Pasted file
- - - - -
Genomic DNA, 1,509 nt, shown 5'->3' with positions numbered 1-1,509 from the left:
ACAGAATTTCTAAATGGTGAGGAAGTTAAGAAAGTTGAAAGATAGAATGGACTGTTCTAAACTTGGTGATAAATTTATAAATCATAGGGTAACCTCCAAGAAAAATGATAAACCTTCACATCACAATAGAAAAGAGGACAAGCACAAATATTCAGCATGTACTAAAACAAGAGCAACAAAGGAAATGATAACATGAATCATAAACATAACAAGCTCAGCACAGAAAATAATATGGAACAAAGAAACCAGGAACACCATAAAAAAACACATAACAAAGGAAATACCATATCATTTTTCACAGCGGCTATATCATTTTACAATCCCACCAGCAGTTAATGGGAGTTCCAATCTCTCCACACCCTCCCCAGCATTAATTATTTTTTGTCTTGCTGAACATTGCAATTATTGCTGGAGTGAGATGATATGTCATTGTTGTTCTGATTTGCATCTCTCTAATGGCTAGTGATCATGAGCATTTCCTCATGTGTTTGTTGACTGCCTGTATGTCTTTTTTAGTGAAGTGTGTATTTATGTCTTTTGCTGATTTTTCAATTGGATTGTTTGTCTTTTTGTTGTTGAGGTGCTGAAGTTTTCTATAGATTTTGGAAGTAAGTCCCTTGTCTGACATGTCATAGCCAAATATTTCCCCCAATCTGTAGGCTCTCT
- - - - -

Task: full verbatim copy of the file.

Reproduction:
Genomic DNA, 1,509 nt, shown 5'->3' with positions numbered 1-1,509 from the left:
ACAGAATTTCTAAATGGTGAGGAAGTTAAGAAAGTTGAAAGATAGAATGGACTGTTCTAAACTTGGTGATAAATTTATAAATCATAGGGTAACCTCCAAGAAAAATGATAAACCTTCACATCACAATAGAAAAGAGGACAAGCACAAATATTCAGCATGTACTAAAACAAGAGCAACAAAGGAAATGATAACATGAATCATAAACATAACAAGCTCAGCACAGAAAATAATATGGAACAAAGAAACCAGGAACACCATAAAAAAACACATAACAAAGGAAATACCATATCATTTTTCACAGCGGCTATATCATTTTACAATCCCACCAGCAGTTAATGGGAGTTCCAATCTCTCCACACCCTCCCCAGCATTAATTATTTTTTGTCTTGCTGAACATTGCAATTATTGCTGGAGTGAGATGATATGTCATTGTTGTTCTGATTTGCATCTCTCTAATGGCTAGTGATCATGAGCATTTCCTCATGTGTTTGTTGACTGCCTGTATGTCTTTTTTAGTGAAGTGTGTATTTATGTCTTTTGCTGATTTTTCAATTGGATTGTTTGTCTTTTTGTTGTTGAGGTGCTGAAGTTTTCTATAGATTTTGGAAGTAAGTCCCTTGTCTGACATGTCATAGCCAAATATTTCCCCCAATCTGTAGGCTCTCT